Nothing really to add there, those decks are resilient, stable and very potent in late game.

III/ A vote of confidence

I need to be honest with you: playing well a vote deck is very difficult for a beginner. Vote decks, while they are indeed powerful and fun, require both good table talk and appropriate ressource management. As such, if you’re very new to the game, I really wouldn’t recommend you play them. However, if you really want to, I would like to recommend Maris Lutz, which I think is probably the best vote deck alongside Stanislava, although it has a similar problem: contest can be very painful.

Maris Lutz is an efficient deck, with an easy game plan: vote and kill your opponent, while simultaneously putting into play very big and good vamps that won’t be as expensive thanks to Villein and Parity Shift. Do note, however, that while Maris Streck’s ability is incredibly broken, it is very difficult to use well.


IV/ “I know I can play a harder deck (and also, I want to fight)”

Finally, I just want to talk about two good decks that, while they are clearly harder to use, are also very good and consistent: Weenie ANI and Prince Grinder.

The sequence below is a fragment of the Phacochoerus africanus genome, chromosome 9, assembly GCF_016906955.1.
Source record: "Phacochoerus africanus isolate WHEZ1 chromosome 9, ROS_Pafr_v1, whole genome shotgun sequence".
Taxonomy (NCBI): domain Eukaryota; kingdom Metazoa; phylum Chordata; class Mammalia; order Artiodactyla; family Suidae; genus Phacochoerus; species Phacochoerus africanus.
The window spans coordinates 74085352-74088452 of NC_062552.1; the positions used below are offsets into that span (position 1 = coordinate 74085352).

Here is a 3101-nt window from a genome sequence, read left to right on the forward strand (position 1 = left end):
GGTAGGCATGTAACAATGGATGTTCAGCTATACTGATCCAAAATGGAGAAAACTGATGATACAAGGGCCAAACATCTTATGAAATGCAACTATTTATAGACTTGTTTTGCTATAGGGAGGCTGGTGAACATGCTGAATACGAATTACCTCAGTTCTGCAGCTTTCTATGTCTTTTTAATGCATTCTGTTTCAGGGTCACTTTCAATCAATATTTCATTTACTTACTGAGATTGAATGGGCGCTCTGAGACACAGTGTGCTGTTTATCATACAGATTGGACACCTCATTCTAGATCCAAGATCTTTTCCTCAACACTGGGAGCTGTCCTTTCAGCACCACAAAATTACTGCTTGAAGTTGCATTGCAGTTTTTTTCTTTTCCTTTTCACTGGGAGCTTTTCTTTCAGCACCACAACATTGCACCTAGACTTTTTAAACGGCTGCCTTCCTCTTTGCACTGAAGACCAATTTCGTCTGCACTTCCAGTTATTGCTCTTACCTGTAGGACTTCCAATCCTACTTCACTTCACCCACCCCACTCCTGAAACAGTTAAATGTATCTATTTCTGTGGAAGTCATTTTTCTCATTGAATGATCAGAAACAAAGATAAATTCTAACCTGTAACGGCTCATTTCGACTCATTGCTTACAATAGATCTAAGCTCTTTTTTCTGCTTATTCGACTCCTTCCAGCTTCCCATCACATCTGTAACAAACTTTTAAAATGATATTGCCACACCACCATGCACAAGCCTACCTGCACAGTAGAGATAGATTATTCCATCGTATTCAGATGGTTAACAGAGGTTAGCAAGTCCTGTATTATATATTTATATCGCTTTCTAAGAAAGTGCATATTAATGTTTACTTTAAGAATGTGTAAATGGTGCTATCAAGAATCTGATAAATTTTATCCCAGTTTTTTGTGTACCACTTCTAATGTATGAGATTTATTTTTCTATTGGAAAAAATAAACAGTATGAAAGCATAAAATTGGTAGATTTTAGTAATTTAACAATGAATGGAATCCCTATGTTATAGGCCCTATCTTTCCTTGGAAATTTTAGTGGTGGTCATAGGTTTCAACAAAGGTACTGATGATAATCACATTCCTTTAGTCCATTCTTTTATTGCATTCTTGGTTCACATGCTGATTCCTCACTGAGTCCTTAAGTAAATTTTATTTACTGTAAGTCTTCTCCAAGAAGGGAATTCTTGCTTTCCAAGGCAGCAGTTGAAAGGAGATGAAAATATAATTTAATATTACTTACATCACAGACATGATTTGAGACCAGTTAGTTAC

Weenie Ani is the only true fight deck I will be talking about in this article, as I feel it’s one the easiest fight decks to play and this type of decks might just be the hardest to win with, especially as a newer player. The fact that the Weenie ANI fight module is basically spamming Aid from bats + Carrion Crows, as well as having the catch-all option of Deep Song, which is both an ousting tool and a rush tool, makes is very consistent. It’s also a deck that can be very polyvalent, with several differents versions (more cept with Cat’s Guidance and Raven Spy, more rush and fight, anarchs with Anarch Revolt and Groundfighting, Ashur with Nana Buruku, etc). If you like this kind of deck, investing in a weenie ani deck will always be a good idea.

Prince Grinder is a toolbox deck that rely on Dominate to do the heavy lifting. It also has a small combat module of Weighted Walking Stick and Fortitude. It’s very similar to the !Ventrue Grinder deck we already talked about, but trades Auspex for the two very good Camarilla Prince cards: Second Tradition: Domain and Parity Shift. It also has a better passive vote defense with good amount of titled vampires. Overall, I think it’s slightly easier to play, while both Prince Grinder and !Ventrue Grinder should be similar powerlevel-wise.

And that’s it! I’m sure there are lots more decks you can have success with as a new player, but those were the ones that immediately came to my mind. Next article will be about how to improve and test your deck for a tournament and hopefully should come faster than this one. In the meantime, feel free to listen to more french tunes!